What’s Going on With Copper?

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Over the past couple of weeks, the price of copper has broken down to multi-year lows. Last week, I argued that this breakdown was likely a result of economic weakness. Given copper’s ubiquitous appearance in industrial and consumer goods found across the world a fall in the copper price is often a signal that the demand for these products is weak. This means that the global economy more generally is weak as well, by extension.

However, since then another explanation has come up that needs to be addressed. It turns out that copper is used to collateralize Chinese loans, and if several of these loans are called in by creditors at the same time, then we could see forced selling in the copper market. This explanation is certainly plausible, especially given the troubles we have seen coming out of China’s banking system, which is massively overleveraged.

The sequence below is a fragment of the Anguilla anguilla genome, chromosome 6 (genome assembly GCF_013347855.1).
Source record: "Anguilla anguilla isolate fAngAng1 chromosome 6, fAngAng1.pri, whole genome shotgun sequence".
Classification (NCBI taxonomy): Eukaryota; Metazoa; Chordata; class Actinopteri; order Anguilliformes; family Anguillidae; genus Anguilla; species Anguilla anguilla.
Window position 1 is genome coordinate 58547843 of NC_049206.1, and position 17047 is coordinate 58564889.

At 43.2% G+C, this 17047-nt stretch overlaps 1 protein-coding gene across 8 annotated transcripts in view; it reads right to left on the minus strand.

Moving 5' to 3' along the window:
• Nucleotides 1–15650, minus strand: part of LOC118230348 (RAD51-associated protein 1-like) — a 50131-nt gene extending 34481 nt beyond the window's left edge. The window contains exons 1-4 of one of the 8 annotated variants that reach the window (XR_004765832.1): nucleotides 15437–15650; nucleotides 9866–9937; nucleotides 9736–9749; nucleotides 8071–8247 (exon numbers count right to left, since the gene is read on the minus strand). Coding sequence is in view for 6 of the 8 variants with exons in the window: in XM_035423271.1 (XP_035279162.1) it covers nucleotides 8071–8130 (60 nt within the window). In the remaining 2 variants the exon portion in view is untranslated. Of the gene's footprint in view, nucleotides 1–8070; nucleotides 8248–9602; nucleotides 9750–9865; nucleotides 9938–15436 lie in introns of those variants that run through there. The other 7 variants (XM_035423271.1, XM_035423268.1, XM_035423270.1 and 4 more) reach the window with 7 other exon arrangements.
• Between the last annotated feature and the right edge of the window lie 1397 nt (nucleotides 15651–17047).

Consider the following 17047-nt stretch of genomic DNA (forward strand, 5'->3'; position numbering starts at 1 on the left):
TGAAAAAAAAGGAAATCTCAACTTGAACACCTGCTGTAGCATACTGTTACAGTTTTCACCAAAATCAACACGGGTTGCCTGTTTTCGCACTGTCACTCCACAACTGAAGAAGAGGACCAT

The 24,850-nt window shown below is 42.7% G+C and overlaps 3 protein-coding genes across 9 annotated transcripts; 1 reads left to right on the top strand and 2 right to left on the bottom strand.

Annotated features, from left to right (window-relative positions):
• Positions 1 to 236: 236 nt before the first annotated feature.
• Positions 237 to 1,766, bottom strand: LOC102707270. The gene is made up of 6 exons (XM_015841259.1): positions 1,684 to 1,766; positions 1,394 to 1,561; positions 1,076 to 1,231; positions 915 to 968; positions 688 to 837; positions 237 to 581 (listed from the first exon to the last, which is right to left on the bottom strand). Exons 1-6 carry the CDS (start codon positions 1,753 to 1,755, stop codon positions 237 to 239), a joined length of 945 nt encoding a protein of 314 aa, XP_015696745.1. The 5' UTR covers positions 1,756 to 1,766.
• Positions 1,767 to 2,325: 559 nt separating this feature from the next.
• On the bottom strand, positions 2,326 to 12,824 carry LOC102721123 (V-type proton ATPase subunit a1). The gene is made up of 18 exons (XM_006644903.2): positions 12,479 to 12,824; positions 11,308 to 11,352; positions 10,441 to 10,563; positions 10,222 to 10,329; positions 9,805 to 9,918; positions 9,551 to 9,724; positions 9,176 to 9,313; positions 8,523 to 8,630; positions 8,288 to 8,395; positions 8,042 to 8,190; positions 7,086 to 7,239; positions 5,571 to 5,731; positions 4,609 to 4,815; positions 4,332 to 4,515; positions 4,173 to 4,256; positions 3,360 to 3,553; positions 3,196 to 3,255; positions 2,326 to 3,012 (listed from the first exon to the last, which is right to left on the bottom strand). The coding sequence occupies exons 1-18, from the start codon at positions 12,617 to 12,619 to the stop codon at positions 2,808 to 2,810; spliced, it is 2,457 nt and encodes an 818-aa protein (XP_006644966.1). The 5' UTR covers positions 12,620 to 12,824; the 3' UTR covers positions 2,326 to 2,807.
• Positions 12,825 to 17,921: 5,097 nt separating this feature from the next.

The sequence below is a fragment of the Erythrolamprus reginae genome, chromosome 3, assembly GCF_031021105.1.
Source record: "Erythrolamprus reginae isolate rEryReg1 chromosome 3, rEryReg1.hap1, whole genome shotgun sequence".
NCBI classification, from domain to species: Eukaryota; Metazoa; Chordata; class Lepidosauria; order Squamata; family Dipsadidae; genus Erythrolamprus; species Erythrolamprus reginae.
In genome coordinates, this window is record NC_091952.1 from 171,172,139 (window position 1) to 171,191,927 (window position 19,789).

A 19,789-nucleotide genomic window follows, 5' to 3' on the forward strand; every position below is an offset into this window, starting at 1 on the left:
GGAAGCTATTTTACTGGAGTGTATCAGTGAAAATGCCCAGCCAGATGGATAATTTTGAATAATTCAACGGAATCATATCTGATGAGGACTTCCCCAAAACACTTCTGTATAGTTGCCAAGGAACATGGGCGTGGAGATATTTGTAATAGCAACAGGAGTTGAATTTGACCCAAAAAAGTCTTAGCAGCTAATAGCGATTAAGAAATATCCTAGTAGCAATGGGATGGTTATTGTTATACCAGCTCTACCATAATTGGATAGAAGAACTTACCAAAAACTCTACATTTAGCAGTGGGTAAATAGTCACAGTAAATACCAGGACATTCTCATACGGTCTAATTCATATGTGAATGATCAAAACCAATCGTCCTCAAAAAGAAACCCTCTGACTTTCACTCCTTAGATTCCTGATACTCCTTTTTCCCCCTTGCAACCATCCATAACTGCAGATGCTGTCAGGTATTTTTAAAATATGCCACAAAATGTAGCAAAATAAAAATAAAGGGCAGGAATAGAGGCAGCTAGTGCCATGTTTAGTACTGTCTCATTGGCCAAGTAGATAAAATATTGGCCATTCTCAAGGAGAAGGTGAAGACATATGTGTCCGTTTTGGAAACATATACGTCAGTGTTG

Nevertheless, I wouldn’t immediately throw away the “weak economy” explanation, and I say this for the following reasons. First, recall that in the article I wrote last week, I maintained that weakness in the copper price is just one sign among many that we are seeing economic weakness. While one could argue that the fall in copper prices is the result of an aberrant market occurrence such as forced selling by Chinese debtors, we cannot blame other weak market signals such as weak retail sales on this.

Second, if the economy were strong and the sell-off in copper was due to forced selling by Chinese debtors, then we would have seen a sharp rebound given the strong demand for copper resulting from strong demand for industrial and consumer goods. We can still see this as the sell-off is still young. But so far we haven’t.

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